It recommends that services should be woman-centred and provide integrated team-based care. It aims to increase choice for women at a very special, individual and private time for them and their families, while also crucially ensuring that services are safe. The strategy outlines that a partnership approach should be taken, with women to be encouraged to maintain regular contact with maternity services throughout pregnancy and following birth and have access to all necessary information, all of which will be underpinned by the principle of informed consent.

Safety is the first and overriding principle. Integral to this are guidelines to assess and place women in the appropriate risk category which will ensure that their care is managed in line with best evidence. To this end, the strategy underlines that this new model of care will be underpinned by evidence-based guidelines which will provide the necessary patient safety assurances and help to ensure consistency and practice across the country. The national clinical effectiveness committee has commenced the development of a national clinical guideline in this regard.

The strategy also supports the implementation of the HIQA national standards for safer and better maternity services. The standards will provide a framework for maternity service providers to ensure that they are meeting the needs of women, their babies and their partners and that a consistent service is delivered across the country.

For most people, pregnancy and birth is a joyous life event. Sadly, however, many families suffer a pregnancy related bereavement. The strategy recognises the importance of improving and standardising bereavement care throughout maternity services. The HSE national standards for bereavement care following pregnancy loss and perinatal death will ensure that clinical and counselling services will be in place to support women and their families in all pregnancy loss situations from early diagnosis from early pregnancy loss to perinatal death, as well as situations where there is a diagnosis of foetal anomaly that may be life-limiting or fatal. I trust that they will ensure that all families who have the terrible experience of a pregnancy related bereavement will receive the care and compassion they need.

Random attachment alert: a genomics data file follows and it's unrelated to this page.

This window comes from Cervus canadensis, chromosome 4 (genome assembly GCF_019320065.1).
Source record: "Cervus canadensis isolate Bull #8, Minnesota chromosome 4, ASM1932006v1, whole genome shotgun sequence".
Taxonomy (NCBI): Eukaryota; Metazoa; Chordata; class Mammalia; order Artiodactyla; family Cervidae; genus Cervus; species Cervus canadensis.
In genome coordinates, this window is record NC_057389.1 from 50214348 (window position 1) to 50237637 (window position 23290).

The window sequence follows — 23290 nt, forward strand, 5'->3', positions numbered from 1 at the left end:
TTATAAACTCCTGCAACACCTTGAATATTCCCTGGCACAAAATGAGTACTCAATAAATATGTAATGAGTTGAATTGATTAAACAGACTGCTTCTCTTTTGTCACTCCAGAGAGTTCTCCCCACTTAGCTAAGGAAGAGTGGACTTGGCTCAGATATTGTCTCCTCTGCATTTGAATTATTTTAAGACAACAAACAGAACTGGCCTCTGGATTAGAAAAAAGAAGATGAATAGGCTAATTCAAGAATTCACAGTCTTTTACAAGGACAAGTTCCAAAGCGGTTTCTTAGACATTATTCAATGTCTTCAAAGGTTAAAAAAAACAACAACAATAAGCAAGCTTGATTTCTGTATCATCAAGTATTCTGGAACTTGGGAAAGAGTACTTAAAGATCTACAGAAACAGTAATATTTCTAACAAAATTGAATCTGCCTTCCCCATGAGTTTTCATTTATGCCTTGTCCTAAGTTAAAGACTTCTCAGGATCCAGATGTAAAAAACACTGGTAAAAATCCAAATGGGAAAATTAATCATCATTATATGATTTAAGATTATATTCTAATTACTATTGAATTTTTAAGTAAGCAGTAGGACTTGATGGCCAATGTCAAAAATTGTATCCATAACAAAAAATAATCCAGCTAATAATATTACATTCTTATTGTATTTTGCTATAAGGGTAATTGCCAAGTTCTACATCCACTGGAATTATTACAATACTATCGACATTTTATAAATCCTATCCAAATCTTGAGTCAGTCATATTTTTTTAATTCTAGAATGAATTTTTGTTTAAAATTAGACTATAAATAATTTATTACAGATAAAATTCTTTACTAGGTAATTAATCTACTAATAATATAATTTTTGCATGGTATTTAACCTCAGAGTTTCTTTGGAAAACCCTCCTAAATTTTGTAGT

As I previously mentioned, a key pillar of the national maternity strategy is to ensure the safety of our services. Since December 2015, each maternity hospital has published a monthly maternity patient safety statement as recommended by the Chief Medical Officer in his 2014 report on perinatal deaths in Portlaoise. These statements contain information on metrics covering a range of clinical activities, major obstetric events, mode of delivery and clinical incidences. These statements are publicly available on the HSE website, ensuring transparency.

Now that a clear and comprehensive strategic and policy framework is in place, our intention must turn to implementation. To ensure that all of these plans translate into improved care and outcomes, we have put in place new structures which are dedicated to maternity care. To that end, the national women and infants health programme has been established within the HSE to lead the management, organisation and delivery of maternity, gynaecological and neonatal services, strengthening such services by bringing together work that is currently undertaken across primary, community and acute care.